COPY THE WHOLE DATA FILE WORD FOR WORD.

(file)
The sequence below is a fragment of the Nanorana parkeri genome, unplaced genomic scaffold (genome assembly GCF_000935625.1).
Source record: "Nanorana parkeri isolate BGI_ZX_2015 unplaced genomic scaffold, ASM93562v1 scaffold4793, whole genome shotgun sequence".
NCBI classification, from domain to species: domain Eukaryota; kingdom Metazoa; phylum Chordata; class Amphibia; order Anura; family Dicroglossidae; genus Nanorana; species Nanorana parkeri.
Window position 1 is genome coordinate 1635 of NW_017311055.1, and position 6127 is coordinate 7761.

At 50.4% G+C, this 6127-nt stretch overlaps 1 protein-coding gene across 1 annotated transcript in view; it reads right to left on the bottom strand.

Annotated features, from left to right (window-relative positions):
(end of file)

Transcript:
The sequence below is a fragment of the Nanorana parkeri genome, unplaced genomic scaffold (genome assembly GCF_000935625.1).
Source record: "Nanorana parkeri isolate BGI_ZX_2015 unplaced genomic scaffold, ASM93562v1 scaffold4793, whole genome shotgun sequence".
NCBI classification, from domain to species: domain Eukaryota; kingdom Metazoa; phylum Chordata; class Amphibia; order Anura; family Dicroglossidae; genus Nanorana; species Nanorana parkeri.
Window position 1 is genome coordinate 1635 of NW_017311055.1, and position 6127 is coordinate 7761.

At 50.4% G+C, this 6127-nt stretch overlaps 1 protein-coding gene across 1 annotated transcript in view; it reads right to left on the bottom strand.

Annotated features, from left to right (window-relative positions):